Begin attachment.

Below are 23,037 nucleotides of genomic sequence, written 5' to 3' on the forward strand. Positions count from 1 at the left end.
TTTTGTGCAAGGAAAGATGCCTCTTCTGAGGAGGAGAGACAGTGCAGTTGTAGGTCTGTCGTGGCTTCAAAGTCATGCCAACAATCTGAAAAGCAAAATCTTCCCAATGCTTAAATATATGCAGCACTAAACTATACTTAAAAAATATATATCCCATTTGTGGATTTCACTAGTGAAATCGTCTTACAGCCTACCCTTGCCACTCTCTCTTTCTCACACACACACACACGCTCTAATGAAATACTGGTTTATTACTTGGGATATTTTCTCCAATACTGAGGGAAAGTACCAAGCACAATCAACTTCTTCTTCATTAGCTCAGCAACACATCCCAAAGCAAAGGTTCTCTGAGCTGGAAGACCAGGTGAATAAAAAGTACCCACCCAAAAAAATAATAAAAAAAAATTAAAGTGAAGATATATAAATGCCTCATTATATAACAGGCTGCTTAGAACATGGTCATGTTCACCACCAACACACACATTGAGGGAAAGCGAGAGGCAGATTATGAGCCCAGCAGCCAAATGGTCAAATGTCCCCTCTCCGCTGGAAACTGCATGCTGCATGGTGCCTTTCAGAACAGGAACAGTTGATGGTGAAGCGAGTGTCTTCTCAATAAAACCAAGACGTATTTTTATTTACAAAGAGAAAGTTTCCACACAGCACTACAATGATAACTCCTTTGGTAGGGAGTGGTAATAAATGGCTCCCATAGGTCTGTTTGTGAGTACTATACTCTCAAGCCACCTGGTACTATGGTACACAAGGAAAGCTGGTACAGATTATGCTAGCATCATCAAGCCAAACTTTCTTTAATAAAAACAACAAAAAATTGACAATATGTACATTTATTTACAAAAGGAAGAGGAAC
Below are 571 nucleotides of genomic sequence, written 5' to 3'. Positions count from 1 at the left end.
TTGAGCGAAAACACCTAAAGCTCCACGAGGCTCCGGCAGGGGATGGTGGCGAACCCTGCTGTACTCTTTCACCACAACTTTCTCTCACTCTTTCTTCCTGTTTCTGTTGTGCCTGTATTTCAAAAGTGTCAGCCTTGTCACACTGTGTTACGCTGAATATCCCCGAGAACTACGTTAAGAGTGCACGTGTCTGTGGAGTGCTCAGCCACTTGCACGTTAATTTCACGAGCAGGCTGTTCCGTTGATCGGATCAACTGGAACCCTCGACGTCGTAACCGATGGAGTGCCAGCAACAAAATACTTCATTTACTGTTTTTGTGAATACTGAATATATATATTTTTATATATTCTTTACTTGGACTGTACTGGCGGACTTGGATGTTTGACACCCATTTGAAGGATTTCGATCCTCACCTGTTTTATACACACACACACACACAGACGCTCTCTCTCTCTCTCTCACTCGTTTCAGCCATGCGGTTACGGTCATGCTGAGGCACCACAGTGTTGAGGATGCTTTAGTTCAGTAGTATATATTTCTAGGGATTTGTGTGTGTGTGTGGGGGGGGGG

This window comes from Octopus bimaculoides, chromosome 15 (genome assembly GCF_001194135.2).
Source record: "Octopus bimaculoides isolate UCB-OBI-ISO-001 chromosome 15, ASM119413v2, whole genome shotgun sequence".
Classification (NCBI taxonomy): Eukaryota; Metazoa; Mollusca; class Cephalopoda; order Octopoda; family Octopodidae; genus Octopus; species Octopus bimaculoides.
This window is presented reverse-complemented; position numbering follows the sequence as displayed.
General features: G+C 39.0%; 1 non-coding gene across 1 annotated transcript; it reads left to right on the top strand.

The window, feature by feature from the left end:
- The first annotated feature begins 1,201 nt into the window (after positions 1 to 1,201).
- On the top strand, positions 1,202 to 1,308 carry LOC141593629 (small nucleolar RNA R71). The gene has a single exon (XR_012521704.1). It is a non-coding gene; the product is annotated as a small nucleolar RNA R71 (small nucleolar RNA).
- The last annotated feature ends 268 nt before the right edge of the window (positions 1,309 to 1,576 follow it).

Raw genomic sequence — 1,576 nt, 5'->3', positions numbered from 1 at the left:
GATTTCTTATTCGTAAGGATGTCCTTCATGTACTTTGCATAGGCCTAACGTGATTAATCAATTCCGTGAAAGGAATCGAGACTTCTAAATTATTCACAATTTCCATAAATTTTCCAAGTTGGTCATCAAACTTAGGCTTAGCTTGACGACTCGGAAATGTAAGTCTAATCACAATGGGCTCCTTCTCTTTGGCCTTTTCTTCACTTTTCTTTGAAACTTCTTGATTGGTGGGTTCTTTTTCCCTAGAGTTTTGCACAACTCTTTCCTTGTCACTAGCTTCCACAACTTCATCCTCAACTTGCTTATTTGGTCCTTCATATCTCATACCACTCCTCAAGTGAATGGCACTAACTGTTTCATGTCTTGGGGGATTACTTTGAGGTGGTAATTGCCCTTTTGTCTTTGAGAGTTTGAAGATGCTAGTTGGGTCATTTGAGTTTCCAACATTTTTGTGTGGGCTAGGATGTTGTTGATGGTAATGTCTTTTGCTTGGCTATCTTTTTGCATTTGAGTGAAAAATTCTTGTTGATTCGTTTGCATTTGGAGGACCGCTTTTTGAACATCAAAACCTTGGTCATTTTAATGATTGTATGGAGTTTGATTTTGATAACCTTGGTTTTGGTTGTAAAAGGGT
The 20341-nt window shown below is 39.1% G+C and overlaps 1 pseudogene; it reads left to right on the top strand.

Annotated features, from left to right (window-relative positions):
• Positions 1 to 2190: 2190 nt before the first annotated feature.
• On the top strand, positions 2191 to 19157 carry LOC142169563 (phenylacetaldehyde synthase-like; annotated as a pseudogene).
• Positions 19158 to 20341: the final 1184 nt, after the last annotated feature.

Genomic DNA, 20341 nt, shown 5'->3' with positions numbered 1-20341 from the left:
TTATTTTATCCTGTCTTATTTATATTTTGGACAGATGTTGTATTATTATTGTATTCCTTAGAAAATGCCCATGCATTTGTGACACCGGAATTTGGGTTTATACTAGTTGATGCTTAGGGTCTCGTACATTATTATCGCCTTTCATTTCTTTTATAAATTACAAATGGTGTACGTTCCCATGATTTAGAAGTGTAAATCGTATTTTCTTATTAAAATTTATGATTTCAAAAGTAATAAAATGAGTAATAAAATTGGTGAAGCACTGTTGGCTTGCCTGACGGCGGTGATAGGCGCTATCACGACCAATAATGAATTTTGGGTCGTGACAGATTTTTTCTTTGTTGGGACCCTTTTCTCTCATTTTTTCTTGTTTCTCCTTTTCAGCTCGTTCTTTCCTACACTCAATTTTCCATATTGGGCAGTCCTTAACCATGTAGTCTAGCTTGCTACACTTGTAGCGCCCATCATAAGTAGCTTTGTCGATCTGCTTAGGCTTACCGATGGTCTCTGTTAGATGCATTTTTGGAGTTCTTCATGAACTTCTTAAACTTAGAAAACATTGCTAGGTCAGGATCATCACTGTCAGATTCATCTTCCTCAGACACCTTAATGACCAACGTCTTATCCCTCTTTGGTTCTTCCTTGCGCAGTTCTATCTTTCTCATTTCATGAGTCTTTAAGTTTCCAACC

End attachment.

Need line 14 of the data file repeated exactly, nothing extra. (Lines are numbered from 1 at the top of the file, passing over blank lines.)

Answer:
Raw genomic sequence — 1,576 nt, 5'->3', positions numbered from 1 at the left: